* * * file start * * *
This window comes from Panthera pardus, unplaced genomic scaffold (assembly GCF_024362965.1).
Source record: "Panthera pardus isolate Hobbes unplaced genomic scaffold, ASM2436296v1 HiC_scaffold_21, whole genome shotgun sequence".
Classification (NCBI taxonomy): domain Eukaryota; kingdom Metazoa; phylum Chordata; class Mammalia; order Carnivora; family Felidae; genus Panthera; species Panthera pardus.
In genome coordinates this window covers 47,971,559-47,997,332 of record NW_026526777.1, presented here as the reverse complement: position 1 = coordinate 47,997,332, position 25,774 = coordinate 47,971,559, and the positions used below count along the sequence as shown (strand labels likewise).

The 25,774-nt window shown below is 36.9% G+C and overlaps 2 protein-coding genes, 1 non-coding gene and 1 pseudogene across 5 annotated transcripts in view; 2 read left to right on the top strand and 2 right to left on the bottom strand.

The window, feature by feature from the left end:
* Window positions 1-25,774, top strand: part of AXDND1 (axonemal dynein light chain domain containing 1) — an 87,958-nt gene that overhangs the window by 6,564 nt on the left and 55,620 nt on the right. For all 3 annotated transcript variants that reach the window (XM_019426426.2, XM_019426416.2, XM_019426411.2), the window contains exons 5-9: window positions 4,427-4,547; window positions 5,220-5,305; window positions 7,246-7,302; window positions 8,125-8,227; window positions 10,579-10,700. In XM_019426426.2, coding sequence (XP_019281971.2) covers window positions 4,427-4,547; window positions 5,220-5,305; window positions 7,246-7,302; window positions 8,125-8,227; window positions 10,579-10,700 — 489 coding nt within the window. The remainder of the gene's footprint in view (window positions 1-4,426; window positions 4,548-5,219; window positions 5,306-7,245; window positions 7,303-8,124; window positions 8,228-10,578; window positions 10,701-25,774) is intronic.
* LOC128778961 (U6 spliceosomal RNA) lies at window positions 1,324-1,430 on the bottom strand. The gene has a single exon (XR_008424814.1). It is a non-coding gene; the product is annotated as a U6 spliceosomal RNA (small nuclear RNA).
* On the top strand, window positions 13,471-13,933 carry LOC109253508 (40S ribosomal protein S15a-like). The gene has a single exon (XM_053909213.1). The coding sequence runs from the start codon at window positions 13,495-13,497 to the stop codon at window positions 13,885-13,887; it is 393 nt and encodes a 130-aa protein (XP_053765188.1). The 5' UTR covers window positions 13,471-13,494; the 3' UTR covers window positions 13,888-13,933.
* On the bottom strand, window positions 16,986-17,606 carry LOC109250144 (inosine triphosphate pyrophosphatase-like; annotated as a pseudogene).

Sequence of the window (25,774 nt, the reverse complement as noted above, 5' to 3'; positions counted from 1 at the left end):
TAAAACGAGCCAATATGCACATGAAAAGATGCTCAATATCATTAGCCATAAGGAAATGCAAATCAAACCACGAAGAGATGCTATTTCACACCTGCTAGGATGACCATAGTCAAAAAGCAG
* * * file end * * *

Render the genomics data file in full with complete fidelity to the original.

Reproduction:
This window comes from Panthera pardus, unplaced genomic scaffold (assembly GCF_024362965.1).
Source record: "Panthera pardus isolate Hobbes unplaced genomic scaffold, ASM2436296v1 HiC_scaffold_21, whole genome shotgun sequence".
Classification (NCBI taxonomy): domain Eukaryota; kingdom Metazoa; phylum Chordata; class Mammalia; order Carnivora; family Felidae; genus Panthera; species Panthera pardus.
In genome coordinates this window covers 47,971,559-47,997,332 of record NW_026526777.1, presented here as the reverse complement: position 1 = coordinate 47,997,332, position 25,774 = coordinate 47,971,559, and the positions used below count along the sequence as shown (strand labels likewise).

The 25,774-nt window shown below is 36.9% G+C and overlaps 2 protein-coding genes, 1 non-coding gene and 1 pseudogene across 5 annotated transcripts in view; 2 read left to right on the top strand and 2 right to left on the bottom strand.

The window, feature by feature from the left end:
* Window positions 1-25,774, top strand: part of AXDND1 (axonemal dynein light chain domain containing 1) — an 87,958-nt gene that overhangs the window by 6,564 nt on the left and 55,620 nt on the right. For all 3 annotated transcript variants that reach the window (XM_019426426.2, XM_019426416.2, XM_019426411.2), the window contains exons 5-9: window positions 4,427-4,547; window positions 5,220-5,305; window positions 7,246-7,302; window positions 8,125-8,227; window positions 10,579-10,700. In XM_019426426.2, coding sequence (XP_019281971.2) covers window positions 4,427-4,547; window positions 5,220-5,305; window positions 7,246-7,302; window positions 8,125-8,227; window positions 10,579-10,700 — 489 coding nt within the window. The remainder of the gene's footprint in view (window positions 1-4,426; window positions 4,548-5,219; window positions 5,306-7,245; window positions 7,303-8,124; window positions 8,228-10,578; window positions 10,701-25,774) is intronic.
* LOC128778961 (U6 spliceosomal RNA) lies at window positions 1,324-1,430 on the bottom strand. The gene has a single exon (XR_008424814.1). It is a non-coding gene; the product is annotated as a U6 spliceosomal RNA (small nuclear RNA).
* On the top strand, window positions 13,471-13,933 carry LOC109253508 (40S ribosomal protein S15a-like). The gene has a single exon (XM_053909213.1). The coding sequence runs from the start codon at window positions 13,495-13,497 to the stop codon at window positions 13,885-13,887; it is 393 nt and encodes a 130-aa protein (XP_053765188.1). The 5' UTR covers window positions 13,471-13,494; the 3' UTR covers window positions 13,888-13,933.
* On the bottom strand, window positions 16,986-17,606 carry LOC109250144 (inosine triphosphate pyrophosphatase-like; annotated as a pseudogene).

Sequence of the window (25,774 nt, the reverse complement as noted above, 5' to 3'; positions counted from 1 at the left end):
TAAAACGAGCCAATATGCACATGAAAAGATGCTCAATATCATTAGCCATAAGGAAATGCAAATCAAACCACGAAGAGATGCTATTTCACACCTGCTAGGATGACCATAGTCAAAAAGCAG